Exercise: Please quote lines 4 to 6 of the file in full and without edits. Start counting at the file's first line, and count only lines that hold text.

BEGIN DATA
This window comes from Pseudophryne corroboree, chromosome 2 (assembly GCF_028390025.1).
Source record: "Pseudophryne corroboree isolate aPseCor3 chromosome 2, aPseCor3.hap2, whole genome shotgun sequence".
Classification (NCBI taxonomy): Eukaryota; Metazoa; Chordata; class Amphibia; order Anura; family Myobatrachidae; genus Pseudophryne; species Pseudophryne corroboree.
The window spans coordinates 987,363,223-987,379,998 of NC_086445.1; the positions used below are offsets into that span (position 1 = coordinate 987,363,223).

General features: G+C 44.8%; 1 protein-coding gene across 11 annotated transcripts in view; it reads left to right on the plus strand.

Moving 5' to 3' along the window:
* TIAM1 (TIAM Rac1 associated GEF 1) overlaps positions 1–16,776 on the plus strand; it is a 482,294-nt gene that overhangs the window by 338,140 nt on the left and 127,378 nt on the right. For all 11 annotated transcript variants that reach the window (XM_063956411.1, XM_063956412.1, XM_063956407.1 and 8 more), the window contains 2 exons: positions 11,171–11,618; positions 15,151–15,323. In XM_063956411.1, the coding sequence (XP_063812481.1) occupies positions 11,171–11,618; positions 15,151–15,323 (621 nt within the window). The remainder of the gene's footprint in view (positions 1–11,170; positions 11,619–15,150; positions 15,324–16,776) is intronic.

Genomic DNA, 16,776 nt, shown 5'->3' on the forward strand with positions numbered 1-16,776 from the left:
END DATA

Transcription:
The window spans coordinates 987,363,223-987,379,998 of NC_086445.1; the positions used below are offsets into that span (position 1 = coordinate 987,363,223).

General features: G+C 44.8%; 1 protein-coding gene across 11 annotated transcripts in view; it reads left to right on the plus strand.

Moving 5' to 3' along the window: